A monthly look at astronomical events in the sky and on Earth
The following article often refers to angles in the sky.
The diagram above is a rough guide. Hand at arm’s length (courtesy of timeanddate.com).
British Summer Time and the meaning of ‘dark’
As the clocks go forwards on Sunday March 31st, we are now in British Summer Time (BST). All timings given in this article will therefore be in BST. For astronomers, it means of course that we have to wait one hour longer before it gets dark.
What do we mean by ‘dark’? There are four ways we might define it!
Lighting up time
This is when – according to the Road Vehicles Lighting Regulations 1989 – road vehicles must put their headlights on (unless in a well lit 30mph area, in which case only sidelights are required). And the regulations state that this time is 30 minutes after sunset.
This is when the sun drops to 6° below the horizon. Bright stars and the five naked eye planets can be seen and clusters can be seen in binoculars, but no deep sky objects are visible, even with a telescope.
This is when the sun drops to 12° below the horizon. Mariners consider that this is when it gets dark. This isn’t bad for astronomers. There’s a glow north of where the sun set but most deep sky objects are observable.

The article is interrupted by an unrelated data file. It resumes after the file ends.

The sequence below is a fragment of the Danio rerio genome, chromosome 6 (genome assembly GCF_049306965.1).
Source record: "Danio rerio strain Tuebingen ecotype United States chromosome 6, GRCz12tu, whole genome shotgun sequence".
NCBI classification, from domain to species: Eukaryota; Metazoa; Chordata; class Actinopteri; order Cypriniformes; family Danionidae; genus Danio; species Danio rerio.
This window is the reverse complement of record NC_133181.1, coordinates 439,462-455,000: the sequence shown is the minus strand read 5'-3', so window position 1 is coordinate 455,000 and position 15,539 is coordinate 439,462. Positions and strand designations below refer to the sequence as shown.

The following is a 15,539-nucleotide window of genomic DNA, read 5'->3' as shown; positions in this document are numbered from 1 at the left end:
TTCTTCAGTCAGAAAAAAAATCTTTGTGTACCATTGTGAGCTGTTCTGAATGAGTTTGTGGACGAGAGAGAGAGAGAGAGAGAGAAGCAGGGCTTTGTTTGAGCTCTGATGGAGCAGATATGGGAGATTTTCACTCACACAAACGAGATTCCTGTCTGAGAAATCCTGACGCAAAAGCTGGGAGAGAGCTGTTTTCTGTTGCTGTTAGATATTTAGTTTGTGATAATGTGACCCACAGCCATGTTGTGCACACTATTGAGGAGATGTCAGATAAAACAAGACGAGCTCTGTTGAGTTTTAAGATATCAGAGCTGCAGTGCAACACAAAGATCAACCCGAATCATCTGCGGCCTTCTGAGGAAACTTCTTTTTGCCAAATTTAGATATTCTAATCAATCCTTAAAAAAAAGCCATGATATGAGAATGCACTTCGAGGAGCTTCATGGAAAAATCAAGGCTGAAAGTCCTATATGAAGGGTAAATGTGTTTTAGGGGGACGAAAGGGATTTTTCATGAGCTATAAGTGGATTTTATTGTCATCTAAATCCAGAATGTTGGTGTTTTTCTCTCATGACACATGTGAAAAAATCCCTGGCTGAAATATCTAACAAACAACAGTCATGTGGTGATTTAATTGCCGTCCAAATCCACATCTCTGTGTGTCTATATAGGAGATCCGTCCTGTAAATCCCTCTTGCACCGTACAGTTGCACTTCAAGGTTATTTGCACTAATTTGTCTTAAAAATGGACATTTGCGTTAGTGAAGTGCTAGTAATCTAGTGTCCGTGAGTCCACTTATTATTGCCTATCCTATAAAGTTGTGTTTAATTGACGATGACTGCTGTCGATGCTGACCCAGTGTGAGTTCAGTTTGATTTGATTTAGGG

This is when the sun drops to 18° below the horizon. Astronomers deem it only to be completely dark if the sun is this far down. The faintest deep sky objects can now be seen.
The table below gives these timings and sunsets for York for four dates in April. Remember, all are BST.[table id=1 /]
Notice how, at the beginning of the month, astronomical twilight is 2hrs 8mins after sunset, but by month end it is 2hrs 50mins after sunset. This is because, as the suns moves northwards on the celestial sphere, it sets at an ever decreasing angle to the horizon so takes longer to dip 18° below it. In fact, by 7th May, there is no astronomical twilight, complete darkness returning for a brief time centred on 0100 on 1st August.
So what is all this telling us? It’s saying that April is the last month that the sky gets really dark, so if you want to see deep sky objects, get out there before it’s too late – or wait until August. Also, be aware of the Moon, which will produce background sky glow for much of the second half of the month.
What to See in April
Best seen as a waxing crescent through first quarter to gibbous from Mon 8th to Tues 16th.
Mercury, Venus, Jupiter, Saturn, Uranus and Neptune are all either impossible to see because they are too near the Sun, or very poorly placed for observing this month.
Diminutive Mars (now at mag. 1.5 and only 4 arc secs in diameter) can be seen due west and 9° above the Moon on the 8th. Only with powerful telescopes and under perfect seeing is there any chance to see any surface markings. We can wave goodbye to Mars now, until its return to the morning sky in August 2020. It reaches a fairly favourable opposition on 13th October 2020.
An Asteroid Challenge